1. svn update and do a full build from top level.
2. If you are integrating external modules to workspace:
- make sure there are no SNAPSHOT dependencies
- the artifact exists in the remote Maven repository
- remove the artifact in your local Maven repository and do a complete build
3. If you add/update a pom.xml, you need to get approval from the RE team. Send an e-mail to the dev. alias requesting approval.
4. Run QL tests. If your changes do not impact glassfish profile, then run the QL web profile. If your changes impact both web and glassfish, run both QL on both web and glassfish profiles. QL Instructions
5. If your code is extensive (non-trivial), please have it reviewed by the module lead.
6. If you are adding new modules in the workspace or external module dependencies, please have it reviewed by the packager lead.
7. Do another svn update and make sure there are no conflicts right before committing. If Hudson jobs are failing (see step #9), please refrain from committing until Hudson is back to normal.
8. Commit the change using an well written commit message (see below).
9. After commit, monitor the following Hudson jobs:
10. If QL does not test your new code, please contact QA lead about adding new test cases in QL.
The commit message becomes part of the permanent record of the change in the source code repository. These messages are available to any developer using the "svn log" command and are shown in the "recent changes" section of Hudson jobs. Good commit messages can greatly enhance the ability to review past changes to the code.
What questions does a person want to be able to answer by looking at the commit messages, and what does that in turn imply about what must be included?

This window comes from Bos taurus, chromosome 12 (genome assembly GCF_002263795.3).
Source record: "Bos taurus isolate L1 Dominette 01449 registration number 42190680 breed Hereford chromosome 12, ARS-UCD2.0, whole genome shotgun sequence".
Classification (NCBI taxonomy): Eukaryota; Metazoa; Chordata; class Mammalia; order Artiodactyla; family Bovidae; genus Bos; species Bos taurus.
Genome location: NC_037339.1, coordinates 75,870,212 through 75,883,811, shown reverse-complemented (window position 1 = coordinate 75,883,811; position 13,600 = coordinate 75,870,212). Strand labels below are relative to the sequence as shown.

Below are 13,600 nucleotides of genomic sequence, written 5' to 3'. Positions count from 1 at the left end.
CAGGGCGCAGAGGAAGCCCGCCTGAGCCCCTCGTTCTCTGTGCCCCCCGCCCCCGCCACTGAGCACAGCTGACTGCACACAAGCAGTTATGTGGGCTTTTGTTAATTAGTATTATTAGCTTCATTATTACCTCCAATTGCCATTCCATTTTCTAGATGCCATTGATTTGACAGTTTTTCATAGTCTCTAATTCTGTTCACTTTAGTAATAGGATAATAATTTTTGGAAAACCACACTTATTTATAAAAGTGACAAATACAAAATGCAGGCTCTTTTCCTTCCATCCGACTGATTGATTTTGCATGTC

- Why was this change made? Formal bug identifier? Feature requirement? FindBugs fix? Copyright date correction? We can't link every check-in - not today at least - to a JIRA or another issue tracking system. When we can we should and when we can't the commit message should briefly describe the problem being fixed or the improvement being made.
- What's the general thought behind the solution or improvement?
- Who reviewed or approved the check-in?
- What tests did the engineer run before check-in? (Can in a few cases be empty - for example, when updating a copyright date or a comment)
For problems, the combination of the formal issue and the commit message should explain:
- the outward bad behavior. (Typically, if there is an issue, then this should be in the issue.)
- the underlying cause, (In either the issue or the commit message - some people like to report their fact-finding in the issue as they work through it, some save it for the commit message), and
- the repair. (in the commit message).
So given this, here is a template to use when writing commit messages:
The bugid should be something like GLASSFISH-12345, not a URL. Typically only one issue should be fixed in a commit, but if multiple issues are fixed, then use a separate line with a separate summary for each issue. The summary of change may be multiple lines, especially if there is no issue. This summary must at least include a high level description of the changes that were made. If there is no issue, then this may also include a description of what problem is fixed by the change. The name should be the person's real name. The list of test suites can use commonly known abbreviations like QL for Quicklook. The "approved" and "passed" lines are optional but recommended.
Here is an example commit message that uses this template.When using the -m option of the svn commit command, it is fine to put all of this information on one line.